Mitchell spent at least two decades here
By Gene Kemmeter
Continued from previous week
Mathias Mitchell spent at least two decades in the Stevens Point area.
He lived in the downtown area of Stevens Point on Main Street when the 1850 U.S. Census was taken Sept. 14, 1850, and moved to the town of Plover before the 1860 Census was taken July 27, 1860.
The 1850 Census said “Matthias” Mitchell was a 37-year-old resident of the town of Stevens Point (it didn’t become a city until 1858) who was a lumberman owning real estate valued at $4,000 and was born in Pennsylvania.
He was living with his wife, Catharine, 35, who was also born in Pennsylvania; a daughter, Hester, 13, who was born in Indiana; a son, “Eli,” 9, who was born in Illinois; and a daughter, Emeline, 6, who was born in Illinois.
The 1860 Census said “Matthias” was a 48-year-old resident of the town of Plover (even though the Census was taken two months earlier than in 1850 when he was 37).
He was still a lumberman engaged in lumbering and had real estate valued at $4,000.
Living with him are his wife, Catharine, 46, (she also gained a year in age), who was born in Pennsylvania; and his son “Eli,” 19, who was born in Illinois.
Missing from the listing are his daughters, Hester, who was 13 in 1850; and Emeline, who was 6 then.
Have the two daughters gotten married, or died, or have they moved?
There are no personal records in the Portage County Register of Deeds office on either of the daughters through their maiden names in the marriage or death records.
The marriage records are only alphabetized with the male surnames, so all the records would have to be searched to find the female surname.
Death records usually list the female surname, but are also indexed by the spouse’s name if married.
Searching for the Mitchell’s son, Ela C. Mitchell (who had been listed on the Census records as “Eli”) would prove to be more fruitful in the chronological order of this story.
Ancestry listed a record that identified Ela as a Civil War veteran. Wisconsin Civil War records show“Ely” (instead of Ela) enlisted June 25, 1861, as a private in Company E, FifthWisconsin Infantry Regiment, in Plover.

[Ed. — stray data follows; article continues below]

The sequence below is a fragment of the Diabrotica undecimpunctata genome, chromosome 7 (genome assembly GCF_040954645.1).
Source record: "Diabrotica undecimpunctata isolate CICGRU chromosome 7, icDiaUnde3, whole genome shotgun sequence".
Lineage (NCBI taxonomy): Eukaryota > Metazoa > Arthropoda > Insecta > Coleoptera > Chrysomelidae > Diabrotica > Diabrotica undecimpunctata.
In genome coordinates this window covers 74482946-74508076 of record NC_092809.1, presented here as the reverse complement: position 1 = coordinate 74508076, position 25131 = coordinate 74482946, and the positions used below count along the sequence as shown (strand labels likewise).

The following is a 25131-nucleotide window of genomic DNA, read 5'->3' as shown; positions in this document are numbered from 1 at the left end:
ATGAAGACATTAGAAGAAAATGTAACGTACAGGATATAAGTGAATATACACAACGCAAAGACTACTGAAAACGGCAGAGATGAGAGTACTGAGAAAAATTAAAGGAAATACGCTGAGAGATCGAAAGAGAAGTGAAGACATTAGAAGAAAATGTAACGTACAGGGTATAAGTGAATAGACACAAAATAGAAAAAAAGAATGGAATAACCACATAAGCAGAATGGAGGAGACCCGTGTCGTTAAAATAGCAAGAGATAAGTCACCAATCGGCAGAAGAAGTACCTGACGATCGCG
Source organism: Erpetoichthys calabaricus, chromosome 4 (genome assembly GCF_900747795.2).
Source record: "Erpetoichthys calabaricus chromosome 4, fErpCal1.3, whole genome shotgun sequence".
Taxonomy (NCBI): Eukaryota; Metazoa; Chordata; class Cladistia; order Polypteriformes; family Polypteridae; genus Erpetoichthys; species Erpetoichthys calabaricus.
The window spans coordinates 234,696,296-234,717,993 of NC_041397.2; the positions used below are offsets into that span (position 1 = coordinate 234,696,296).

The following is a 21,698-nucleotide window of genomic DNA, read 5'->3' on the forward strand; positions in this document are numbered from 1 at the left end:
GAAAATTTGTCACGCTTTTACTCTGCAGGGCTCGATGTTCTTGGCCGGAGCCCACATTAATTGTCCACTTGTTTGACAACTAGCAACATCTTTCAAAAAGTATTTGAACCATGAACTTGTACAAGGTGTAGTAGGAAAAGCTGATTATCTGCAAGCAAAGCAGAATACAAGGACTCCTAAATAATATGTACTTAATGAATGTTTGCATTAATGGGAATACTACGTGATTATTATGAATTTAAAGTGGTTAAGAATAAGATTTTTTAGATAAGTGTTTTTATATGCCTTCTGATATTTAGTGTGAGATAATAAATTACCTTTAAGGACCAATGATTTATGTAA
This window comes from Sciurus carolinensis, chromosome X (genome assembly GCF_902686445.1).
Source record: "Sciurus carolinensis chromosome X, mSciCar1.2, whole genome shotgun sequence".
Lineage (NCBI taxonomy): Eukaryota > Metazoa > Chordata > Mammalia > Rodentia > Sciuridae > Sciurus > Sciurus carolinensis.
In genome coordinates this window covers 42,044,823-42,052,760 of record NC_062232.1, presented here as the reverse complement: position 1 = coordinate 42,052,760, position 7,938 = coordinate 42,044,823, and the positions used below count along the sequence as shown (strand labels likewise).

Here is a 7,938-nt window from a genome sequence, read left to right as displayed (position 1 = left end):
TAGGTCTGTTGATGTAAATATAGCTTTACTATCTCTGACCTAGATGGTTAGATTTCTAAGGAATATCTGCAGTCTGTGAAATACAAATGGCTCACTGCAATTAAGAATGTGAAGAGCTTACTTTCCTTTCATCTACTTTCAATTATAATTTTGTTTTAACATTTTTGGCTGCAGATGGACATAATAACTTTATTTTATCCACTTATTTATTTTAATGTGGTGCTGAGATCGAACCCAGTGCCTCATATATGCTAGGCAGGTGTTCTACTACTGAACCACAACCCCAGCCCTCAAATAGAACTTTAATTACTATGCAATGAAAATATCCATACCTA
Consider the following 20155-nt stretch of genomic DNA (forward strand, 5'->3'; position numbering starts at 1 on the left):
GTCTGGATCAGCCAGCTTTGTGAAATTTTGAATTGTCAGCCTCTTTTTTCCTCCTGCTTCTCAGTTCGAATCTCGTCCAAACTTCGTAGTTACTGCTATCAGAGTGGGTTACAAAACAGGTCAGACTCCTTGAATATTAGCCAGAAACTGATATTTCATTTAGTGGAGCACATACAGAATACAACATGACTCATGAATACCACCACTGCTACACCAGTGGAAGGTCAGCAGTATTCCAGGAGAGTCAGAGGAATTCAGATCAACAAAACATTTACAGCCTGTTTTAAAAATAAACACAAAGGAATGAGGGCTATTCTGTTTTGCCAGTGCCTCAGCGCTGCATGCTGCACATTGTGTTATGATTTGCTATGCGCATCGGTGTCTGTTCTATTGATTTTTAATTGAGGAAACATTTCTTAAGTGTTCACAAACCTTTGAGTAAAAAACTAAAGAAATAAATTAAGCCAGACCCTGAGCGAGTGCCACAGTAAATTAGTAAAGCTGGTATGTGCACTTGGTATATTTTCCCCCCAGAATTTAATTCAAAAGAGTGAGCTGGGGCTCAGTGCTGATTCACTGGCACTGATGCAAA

He was discharged Nov. 11, 1861, with a disability. The type of disability isn’t listed.
However, the disability must have been of some serious nature, at least temporarily, because Mathias was appointed power of attorney Sept. 6, 1862, in an action filed with the Portage County Register of Deeds Office.
The power of attorney is a legal authorization for a designated person to make decisions about another person’s property, finances, or medical care.
Because the next Census was in 1870, and Ela was still alive in 1891 according to the Journal story, a search for Ela Mitchell found Ela, 29, born in Illinois, was living in the town of Bishop Creek in Inyo County, Calif., and working as a farmer, with real estate worth $250 and a personal estate of $900.
Living with him was his mother, Catherine Mitchell, 56, born in Pennsylvania, and she was keeping house.
Did that mean that Mathias had died between 1860 and 1870, or was he someplace else when the Census was taken?
A record of land transactions in the Portage County Register of Deed Office show that on April 13, 1866, Mathias and Catharine Mitchell of Union County, territory of Dekotah, in southwestern Iowa, granted a warranty deed to Emeline Bennett of Portage County for $400 for property in the town of Plover.